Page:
LONDON - The 2017 Nobel Peace Prize has been awarded to the Geneva-based International Campaign to Abolish Nuclear Weapons, or ICAN. The group consists of about 500 organizations in more than 100 countries that are working toward global nuclear disarmament.
In announcing the award, the chair of the Norwegian Nobel Committee, Berit Reiss-Andersen, said the International Campaign to Abolish Nuclear Weapons was performing vital work.
“Some states are modernizing their nuclear arsenals and there is a real danger that more countries will try to procure nuclear weapons, as exemplified by North Korea.”
ICAN's executive director, Beatrice Fihn, said she hopes the prize sends a clear message to nuclear states.
“You can't threaten to indiscriminately slaughter hundreds of thousands of civilians in the name of security.”
The award, worth $1.1 million, is widely seen as a political statement at a time of high geopolitical uncertainty.
Pyongyang's series of nuclear and weapons tests this year has shaken the global security order.
This past week, U.S. President Donald Trump threatened to end the 2015 Iran nuclear deal accusing Tehran of failing to live up to the “spirit of the agreement.” Critics fear knock-on effects.
“If the U.S. proves itself to be an unreliable negotiating partner, I think North Korea would have no incentive really to engage in any sort of discussion about its nuclear program,” says Paulina Izewicz of the International Institute for Strategic Studies.
The world’s two biggest nuclear powers, the United States and Russia, are reducing their stockpiles of atomic weapons under the 2010 Strategic Arms Reduction Treaty.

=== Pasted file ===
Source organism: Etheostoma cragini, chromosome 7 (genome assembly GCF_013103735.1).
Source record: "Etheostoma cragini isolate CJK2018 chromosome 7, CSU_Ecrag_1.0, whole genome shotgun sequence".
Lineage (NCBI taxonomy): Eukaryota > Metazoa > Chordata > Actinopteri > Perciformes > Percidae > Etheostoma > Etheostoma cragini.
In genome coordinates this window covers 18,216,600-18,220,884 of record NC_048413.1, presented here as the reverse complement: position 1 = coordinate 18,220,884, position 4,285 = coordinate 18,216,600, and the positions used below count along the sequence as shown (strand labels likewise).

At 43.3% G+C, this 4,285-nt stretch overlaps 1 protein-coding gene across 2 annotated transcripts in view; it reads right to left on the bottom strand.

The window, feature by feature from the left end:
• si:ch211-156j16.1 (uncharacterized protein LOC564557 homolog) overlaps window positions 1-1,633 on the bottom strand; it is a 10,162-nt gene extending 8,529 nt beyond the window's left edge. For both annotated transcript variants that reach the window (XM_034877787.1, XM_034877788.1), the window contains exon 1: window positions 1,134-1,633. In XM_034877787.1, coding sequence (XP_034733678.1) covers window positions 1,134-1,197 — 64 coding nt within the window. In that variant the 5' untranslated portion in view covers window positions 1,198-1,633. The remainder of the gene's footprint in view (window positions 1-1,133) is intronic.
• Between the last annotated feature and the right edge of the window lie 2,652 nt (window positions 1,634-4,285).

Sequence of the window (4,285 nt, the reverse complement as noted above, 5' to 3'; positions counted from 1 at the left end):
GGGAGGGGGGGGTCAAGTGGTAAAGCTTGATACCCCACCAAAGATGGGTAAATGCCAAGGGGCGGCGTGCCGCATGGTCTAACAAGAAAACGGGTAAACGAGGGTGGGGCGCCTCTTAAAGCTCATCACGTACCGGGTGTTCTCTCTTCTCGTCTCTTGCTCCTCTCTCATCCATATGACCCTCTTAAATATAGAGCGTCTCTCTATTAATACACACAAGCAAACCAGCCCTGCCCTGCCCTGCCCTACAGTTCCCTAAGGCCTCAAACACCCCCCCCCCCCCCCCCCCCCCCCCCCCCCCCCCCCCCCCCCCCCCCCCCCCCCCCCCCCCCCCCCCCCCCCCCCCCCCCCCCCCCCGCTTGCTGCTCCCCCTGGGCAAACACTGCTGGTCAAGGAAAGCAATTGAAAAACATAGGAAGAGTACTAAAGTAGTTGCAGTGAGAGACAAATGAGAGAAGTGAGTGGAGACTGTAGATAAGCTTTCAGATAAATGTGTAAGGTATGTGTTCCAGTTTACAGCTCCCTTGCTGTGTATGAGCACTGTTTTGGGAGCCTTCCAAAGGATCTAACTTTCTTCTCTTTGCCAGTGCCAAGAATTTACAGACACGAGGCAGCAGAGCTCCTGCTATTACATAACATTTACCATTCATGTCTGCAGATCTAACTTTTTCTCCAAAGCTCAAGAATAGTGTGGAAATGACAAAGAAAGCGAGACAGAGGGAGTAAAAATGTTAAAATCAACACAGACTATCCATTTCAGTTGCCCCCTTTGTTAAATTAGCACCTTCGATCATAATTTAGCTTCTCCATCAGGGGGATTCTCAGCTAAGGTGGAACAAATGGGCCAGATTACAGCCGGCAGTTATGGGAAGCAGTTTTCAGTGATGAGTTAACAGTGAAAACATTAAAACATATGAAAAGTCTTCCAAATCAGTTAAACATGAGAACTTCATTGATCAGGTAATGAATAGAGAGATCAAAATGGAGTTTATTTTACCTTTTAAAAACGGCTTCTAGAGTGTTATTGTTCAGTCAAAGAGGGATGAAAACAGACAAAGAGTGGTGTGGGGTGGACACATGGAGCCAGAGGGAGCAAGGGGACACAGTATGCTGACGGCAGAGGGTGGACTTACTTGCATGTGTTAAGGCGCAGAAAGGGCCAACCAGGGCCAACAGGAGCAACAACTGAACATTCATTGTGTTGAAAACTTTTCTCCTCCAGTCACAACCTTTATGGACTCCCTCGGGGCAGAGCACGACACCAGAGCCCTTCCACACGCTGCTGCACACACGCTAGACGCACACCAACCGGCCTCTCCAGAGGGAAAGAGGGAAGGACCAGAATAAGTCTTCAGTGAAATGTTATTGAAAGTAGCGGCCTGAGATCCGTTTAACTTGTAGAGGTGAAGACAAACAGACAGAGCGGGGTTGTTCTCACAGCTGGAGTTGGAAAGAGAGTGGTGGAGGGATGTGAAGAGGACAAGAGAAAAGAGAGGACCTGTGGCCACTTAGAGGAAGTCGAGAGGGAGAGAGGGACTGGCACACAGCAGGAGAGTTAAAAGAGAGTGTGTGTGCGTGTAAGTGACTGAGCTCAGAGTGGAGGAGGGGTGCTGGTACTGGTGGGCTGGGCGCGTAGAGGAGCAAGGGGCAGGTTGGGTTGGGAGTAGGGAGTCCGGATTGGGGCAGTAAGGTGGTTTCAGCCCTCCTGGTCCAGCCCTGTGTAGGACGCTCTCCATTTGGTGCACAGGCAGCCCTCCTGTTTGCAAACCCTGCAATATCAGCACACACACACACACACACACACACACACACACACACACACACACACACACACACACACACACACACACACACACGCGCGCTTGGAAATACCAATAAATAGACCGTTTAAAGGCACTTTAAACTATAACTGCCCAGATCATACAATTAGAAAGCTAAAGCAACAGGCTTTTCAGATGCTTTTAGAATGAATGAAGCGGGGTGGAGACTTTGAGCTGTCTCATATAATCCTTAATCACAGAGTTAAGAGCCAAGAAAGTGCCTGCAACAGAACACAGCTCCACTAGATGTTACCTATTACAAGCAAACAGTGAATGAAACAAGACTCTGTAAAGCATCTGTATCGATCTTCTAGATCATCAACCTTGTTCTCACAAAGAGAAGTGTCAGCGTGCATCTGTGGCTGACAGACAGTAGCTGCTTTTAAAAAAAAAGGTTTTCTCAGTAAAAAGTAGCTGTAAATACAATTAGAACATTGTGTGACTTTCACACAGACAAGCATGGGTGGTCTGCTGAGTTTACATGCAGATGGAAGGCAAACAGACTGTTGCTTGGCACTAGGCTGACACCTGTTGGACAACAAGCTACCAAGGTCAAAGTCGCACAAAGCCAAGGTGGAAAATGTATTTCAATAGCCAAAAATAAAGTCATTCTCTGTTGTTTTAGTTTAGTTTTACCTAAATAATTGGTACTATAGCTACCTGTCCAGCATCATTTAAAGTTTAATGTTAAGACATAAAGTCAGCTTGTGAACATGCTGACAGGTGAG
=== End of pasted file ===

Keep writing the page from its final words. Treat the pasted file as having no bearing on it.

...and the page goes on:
“The two sides are inspecting each other’s arsenals, they’re reducing warheads, delivery vehicles,” noted Heather Williams of Kings College London; however, she adds that a Cold War-era agreement on intermediate range weapons is at a breaking point.
“Russia is now deploying forces that are pretty flagrant violations of it.”
WATCH: Campaign to Abolish Nuclear Weapons Wins Nobel Peace Prize
The Nobel committee praised ICAN's efforts toward securing the 2017 U.N. Treaty on the Prohibition of Nuclear Weapons. A total of 122 nations adopted the deal — but none of the nine known nuclear powers signed up.
“One of the flaws with the treaty is that it doesn’t address the reasons that states have nuclear weapons in the first place. Why does Pakistan want nuclear weapons? Why does India?” says Williams.
Nearly three decades after the end of the Cold War, the debate between disarmament versus deterrence is still being fought.
“The deterrence camp views the disarmament camp as idealistic dreamers, completely unrealistic. And the disarmament camp looks at the deterrence people as morally deficient. So as a consequence, having the Nobel Peace Prize in the mix, I worry that it will not be helpful to bridging that divide,” says Izewicz.
The International Campaign to Abolish Nuclear Weapons says winning the Nobel prize “shines a needed light” on the pathway toward a world free of nuclear weapons.